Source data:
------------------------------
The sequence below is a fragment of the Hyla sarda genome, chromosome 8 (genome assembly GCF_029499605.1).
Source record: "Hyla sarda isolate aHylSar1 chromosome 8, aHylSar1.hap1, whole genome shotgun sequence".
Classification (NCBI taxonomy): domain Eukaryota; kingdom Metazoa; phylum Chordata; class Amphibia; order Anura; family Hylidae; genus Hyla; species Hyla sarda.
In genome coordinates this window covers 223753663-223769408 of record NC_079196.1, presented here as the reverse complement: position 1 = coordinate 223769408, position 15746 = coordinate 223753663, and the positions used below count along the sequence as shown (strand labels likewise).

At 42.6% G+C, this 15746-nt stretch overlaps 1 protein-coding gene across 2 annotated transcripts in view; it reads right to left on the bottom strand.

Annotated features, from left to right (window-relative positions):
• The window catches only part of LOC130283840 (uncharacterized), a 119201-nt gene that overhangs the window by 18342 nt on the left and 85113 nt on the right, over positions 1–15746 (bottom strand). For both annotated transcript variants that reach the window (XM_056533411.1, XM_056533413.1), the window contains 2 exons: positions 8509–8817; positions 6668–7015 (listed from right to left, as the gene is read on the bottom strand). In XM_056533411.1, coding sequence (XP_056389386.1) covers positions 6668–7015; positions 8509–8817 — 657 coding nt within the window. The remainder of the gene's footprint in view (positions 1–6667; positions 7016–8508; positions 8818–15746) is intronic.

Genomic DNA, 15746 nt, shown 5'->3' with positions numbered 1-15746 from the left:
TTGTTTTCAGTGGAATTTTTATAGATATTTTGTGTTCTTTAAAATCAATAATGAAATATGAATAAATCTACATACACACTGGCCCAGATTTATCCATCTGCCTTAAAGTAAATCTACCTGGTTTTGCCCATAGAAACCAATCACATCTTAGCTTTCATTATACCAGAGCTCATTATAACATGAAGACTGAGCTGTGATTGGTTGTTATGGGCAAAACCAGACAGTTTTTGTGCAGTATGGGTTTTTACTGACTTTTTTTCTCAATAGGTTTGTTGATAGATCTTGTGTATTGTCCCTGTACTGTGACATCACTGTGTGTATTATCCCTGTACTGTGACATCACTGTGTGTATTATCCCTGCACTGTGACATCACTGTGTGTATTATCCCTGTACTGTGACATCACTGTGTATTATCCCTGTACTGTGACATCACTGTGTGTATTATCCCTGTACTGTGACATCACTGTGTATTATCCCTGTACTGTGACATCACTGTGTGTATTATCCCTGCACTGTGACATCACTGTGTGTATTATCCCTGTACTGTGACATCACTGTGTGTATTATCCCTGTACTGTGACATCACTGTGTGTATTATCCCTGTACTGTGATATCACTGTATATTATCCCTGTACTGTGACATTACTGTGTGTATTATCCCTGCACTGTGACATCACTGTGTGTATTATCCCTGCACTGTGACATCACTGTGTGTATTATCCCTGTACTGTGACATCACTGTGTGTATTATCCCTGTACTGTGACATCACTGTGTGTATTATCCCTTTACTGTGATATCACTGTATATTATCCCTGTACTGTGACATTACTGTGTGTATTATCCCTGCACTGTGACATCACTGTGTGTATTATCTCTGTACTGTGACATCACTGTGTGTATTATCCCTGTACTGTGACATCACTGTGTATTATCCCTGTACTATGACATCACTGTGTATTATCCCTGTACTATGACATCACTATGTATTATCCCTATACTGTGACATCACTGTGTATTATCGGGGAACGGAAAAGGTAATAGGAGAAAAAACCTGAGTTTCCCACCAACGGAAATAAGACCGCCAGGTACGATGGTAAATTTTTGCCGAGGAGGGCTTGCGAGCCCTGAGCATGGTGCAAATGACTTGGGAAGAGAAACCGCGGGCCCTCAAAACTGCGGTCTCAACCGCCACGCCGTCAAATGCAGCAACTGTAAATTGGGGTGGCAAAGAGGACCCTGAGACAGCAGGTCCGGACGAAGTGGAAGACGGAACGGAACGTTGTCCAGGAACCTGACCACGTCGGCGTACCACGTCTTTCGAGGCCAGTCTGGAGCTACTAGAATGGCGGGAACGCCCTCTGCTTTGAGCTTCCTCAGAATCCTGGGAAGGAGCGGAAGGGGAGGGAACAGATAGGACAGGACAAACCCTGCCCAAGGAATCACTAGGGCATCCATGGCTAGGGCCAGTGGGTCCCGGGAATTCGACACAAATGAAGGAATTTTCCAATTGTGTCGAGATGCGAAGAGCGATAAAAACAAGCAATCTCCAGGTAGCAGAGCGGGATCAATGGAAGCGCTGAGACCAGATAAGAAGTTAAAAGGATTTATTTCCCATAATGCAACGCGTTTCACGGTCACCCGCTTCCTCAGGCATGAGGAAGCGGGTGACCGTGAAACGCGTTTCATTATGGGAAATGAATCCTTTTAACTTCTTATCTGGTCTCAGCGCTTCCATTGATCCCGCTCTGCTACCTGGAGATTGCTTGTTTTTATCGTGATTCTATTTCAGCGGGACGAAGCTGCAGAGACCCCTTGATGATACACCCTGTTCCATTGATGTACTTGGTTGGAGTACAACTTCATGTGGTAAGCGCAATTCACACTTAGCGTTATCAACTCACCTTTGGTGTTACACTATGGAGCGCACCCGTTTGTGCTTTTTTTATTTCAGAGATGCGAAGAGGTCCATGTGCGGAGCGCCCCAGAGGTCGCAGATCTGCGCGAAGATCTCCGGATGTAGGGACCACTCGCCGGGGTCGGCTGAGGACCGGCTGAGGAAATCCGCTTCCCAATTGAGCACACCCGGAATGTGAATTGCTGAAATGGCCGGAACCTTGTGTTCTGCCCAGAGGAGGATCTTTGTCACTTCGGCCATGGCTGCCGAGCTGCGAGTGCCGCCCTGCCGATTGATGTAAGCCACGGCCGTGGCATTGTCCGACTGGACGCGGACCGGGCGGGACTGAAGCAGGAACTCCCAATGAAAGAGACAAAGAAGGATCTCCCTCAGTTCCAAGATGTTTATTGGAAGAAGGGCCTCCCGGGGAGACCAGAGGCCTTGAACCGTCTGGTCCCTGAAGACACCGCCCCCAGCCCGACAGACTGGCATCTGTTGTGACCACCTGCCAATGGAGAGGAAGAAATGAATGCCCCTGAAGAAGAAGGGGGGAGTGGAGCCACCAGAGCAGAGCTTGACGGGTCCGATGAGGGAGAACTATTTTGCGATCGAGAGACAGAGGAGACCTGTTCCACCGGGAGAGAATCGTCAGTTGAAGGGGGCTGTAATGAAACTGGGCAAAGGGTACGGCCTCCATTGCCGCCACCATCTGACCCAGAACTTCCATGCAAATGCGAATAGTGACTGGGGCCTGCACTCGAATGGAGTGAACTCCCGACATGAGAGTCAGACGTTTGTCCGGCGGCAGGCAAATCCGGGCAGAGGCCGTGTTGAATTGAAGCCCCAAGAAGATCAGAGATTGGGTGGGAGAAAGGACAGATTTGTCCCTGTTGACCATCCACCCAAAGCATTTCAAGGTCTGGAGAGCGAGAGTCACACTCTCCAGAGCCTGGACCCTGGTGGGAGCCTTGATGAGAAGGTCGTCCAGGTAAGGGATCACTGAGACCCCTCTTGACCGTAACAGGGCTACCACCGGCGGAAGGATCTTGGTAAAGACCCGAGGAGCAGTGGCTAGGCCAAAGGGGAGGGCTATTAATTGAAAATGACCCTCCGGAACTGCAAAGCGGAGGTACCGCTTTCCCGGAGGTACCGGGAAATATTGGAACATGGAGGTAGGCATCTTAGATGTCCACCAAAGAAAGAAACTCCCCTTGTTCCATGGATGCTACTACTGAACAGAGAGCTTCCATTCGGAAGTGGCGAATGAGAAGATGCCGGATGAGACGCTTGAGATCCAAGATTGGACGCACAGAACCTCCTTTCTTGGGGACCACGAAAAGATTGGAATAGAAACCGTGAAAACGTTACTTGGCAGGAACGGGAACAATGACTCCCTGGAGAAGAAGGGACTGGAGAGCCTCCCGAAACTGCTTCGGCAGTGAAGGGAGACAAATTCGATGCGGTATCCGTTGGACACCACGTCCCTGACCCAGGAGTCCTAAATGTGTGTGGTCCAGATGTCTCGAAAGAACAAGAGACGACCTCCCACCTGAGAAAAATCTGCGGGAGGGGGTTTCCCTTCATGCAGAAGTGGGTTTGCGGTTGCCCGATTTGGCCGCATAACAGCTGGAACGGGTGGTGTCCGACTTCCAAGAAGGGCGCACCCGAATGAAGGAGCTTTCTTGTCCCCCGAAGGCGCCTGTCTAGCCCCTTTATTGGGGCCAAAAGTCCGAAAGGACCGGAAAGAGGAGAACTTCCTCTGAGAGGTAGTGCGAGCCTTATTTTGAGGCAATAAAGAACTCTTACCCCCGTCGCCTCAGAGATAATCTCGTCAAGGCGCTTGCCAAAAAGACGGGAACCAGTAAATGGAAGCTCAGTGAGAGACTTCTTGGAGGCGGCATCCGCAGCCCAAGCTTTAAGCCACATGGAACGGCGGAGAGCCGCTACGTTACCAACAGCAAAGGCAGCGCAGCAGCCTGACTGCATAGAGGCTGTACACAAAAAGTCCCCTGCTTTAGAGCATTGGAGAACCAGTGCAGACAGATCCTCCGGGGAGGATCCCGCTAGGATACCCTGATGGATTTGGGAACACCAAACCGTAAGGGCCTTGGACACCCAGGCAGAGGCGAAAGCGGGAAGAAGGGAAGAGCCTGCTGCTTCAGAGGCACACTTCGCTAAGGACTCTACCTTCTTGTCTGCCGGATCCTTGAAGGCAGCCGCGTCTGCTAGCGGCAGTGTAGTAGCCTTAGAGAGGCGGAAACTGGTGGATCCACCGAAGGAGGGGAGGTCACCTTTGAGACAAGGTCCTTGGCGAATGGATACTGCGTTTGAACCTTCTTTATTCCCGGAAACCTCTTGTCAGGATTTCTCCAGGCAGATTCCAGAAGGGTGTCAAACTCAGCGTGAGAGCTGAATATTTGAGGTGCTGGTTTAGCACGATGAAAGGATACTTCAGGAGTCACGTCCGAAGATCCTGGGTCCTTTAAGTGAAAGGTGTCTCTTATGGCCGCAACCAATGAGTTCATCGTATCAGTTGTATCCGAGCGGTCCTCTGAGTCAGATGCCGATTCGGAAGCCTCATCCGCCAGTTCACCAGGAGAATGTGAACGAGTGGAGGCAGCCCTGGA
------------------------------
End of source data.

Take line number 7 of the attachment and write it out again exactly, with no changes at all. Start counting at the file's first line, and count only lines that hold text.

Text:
• The window catches only part of LOC130283840 (uncharacterized), a 119201-nt gene that overhangs the window by 18342 nt on the left and 85113 nt on the right, over positions 1–15746 (bottom strand). For both annotated transcript variants that reach the window (XM_056533411.1, XM_056533413.1), the window contains 2 exons: positions 8509–8817; positions 6668–7015 (listed from right to left, as the gene is read on the bottom strand). In XM_056533411.1, coding sequence (XP_056389386.1) covers positions 6668–7015; positions 8509–8817 — 657 coding nt within the window. The remainder of the gene's footprint in view (positions 1–6667; positions 7016–8508; positions 8818–15746) is intronic.